Mathilde Alanic: Shine! (part forty-six)
Annie, rebellious, sat upright on the chaise-longue. “But the war is over! The poilus, do they rest?”
“They no longer feel their fatigue. They are marching to victory. But you, dear lady of letters, that I have the honor of caring for, if you have the heart of a soldier, you haven’t the physique. You have gone to the end of your strength.”
“Like many other nurses. For five weeks I’ve lounged on the sidelines, waited on and kept waiting, and useless! I want to go back to my work in the ambulance.”
“Very well! I will give you leave. Before five days are out, you’ll be on the stretcher yourself, a hindrance to those you’re pretending to aid…”
This firm prediction fell as a challenge to her recalcitrance. She feared she could not argue against it. She was recovering, but her wracked body still felt incapable of effort.
Since the war’s beginning, Annie, like the women of all nations, had refused to think of herself. Carried by the great current of anguish and horror, she had vowed to serve the wounded, and pushed herself without counting the cost. And in the infirmary sponsored by the Gazette Féminine, she had collapsed in exhaustion, before the Armistice was declared.
It was the director of the revue who had carried her zealous second-in-command to Orleans, placing Annie in the care of an expert surgeon, her own relative. Dr. Faure had ordered treatment at the field hospital of his clinic. Annie was just beginning to rise from the bed where death had nearly claimed her.
She told herself again all she owed to this blunt and genial man’s solicitude. She gave him her hand in silence, to express her gratitude.
“Ah!” he beamed. “You are a bit ashamed of yourself. You were unwilling to live. In the ramblings of your delirium you called out for death, you cried for it, and I ordered you to live! Life is good, mademoiselle. All the injured men you have watched over, however pitiful their state, however wretched their infirmity, it was life they sought, yes?”
Annie nodded, but spoke in a murmur, her eyes distant. “If I’m not allowed to make myself useful, what will I do? I’ll be eaten up with worry… I’ll sink lower than ever!”
“You have other means of keeping busy than your ambulance work. Your appeals to charity, in the Voix de Paris and the Féminine, weren’t they always heeded? And wasn’t it you who risked the knives of the bistros, writing of alcoholism as a social plague? Regain your strength, it will counter your nervous depression. The great mission will arrive soon enough, when the cannons are still. Then, those with courage and sense must make themselves heard. All that hasn’t been demolished has been dislocated. And so we have the task of rebuilding our society, our way of life; but a larger-minded and more generous one.”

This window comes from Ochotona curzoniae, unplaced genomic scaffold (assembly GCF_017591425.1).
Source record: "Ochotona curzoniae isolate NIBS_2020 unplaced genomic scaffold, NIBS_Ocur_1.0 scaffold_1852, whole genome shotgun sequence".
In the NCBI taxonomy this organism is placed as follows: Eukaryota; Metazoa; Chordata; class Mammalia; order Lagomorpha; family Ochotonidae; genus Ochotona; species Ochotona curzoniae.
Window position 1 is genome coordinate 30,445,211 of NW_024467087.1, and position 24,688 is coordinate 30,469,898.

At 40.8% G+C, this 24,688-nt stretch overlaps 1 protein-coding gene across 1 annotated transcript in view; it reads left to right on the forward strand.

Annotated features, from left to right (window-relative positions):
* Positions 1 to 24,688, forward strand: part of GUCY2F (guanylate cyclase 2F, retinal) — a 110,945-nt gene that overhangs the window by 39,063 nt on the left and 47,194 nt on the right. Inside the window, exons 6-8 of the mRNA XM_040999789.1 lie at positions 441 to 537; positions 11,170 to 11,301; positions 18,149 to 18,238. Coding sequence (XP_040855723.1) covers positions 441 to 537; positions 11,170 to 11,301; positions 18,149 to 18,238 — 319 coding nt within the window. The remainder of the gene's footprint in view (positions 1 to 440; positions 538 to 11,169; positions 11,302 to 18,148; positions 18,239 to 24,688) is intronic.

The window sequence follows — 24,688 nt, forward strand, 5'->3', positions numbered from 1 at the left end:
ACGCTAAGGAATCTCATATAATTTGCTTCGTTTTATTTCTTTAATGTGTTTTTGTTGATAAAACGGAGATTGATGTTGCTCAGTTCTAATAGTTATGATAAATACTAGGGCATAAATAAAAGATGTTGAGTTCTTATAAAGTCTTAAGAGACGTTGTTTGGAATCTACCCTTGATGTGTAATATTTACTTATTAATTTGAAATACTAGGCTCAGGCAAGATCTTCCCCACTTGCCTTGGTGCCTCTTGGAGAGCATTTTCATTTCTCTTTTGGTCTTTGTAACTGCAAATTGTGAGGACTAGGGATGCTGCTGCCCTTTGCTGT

“Doctor, you preach a marvel!”
“I heard Larcordaire in the prime of my youth, mademoiselle,” said the good old man. “And as a laureate of the Institute, I must give my eloquence a fresh airing, to retain my standing as an intellectual. Now, in seriousness, find a peaceful place to spend the beautiful autumn days, until the summer of St. Martin, at least. Absolute rest, easy walks, amiable friends, if you can. Calm, calm, and again, calm. After that, your spirit will rise and take wings! And at that greater peace, that approaches by the road to victory, you will feel ten years younger.”
Smiling a little painfully, Annie said: “That would carry me back to twenty. I can well do without it. Spare me the specter of that girl!”
He did not question her. A sadness and disillusion often broke through his patient’s efforts to be cheerful. Whatever his interest and sympathy, he avoided drawing her out, not wanting to cause her distress.
“And so…” He got to his feet. “I put myself behind schedule, chit-chatting. And I’ve barely begun my rounds! They in the next room will reproach me. Remember my most important prescription…rest! Rest!”
“Easier said than done.”
At the door, Dr. Faure added, with a twinkle, but with official weight as well: “And get yourself gone as soon as possible, mademoiselle! We are all fond of you here, but your bed is waited upon.”
“I know. I have been told, by Sister St. Eulalie.”
He left. Annie fell into sober reflection. Necessity commanded she vacate this bed at once. And then where would she go; at what door of asylum could she knock?
Calm and peace. Friendly society. He spoke of this glibly, the good doctor with his wry humor. That morning Annie had received a card from Mme Fougerays. Would she be found at her villa in Biarritz, where at the start of the war she had gone to earth?
Caught at Spa during the first invasion, Christiane had narrowly escaped the blockade, and for this adventure she retained a dread that kept her in voluntary exile. She paid great sums to the relief works, taking sufficient part, so she believed, in the common ordeal.
Annie never doubted her welcome at Hortensias. The last letter had even contained a sort of invitation:
At the moment your illness is no longer contagious, and you pose no danger to the neighborhood (because there are many children about), I will receive you with the greatest pleasure, be sure of it!
Poilu was the term used in France for the infantrymen, chiefly of the Franco-Prussian war and World War One.
Jean-Baptiste Henri-Dominique Larcordaire (1802-1861) was a Dominican priest, journalist, and social activist, best exemplified by his famous statement: J’espère mourir un religieux pénitent et un libéral impénitent. I hope to die a religious penitent and an impenitent liberal.
(2021, translation, Stephanie Foster; 1922, Mathilde Alanic, Rayonne!)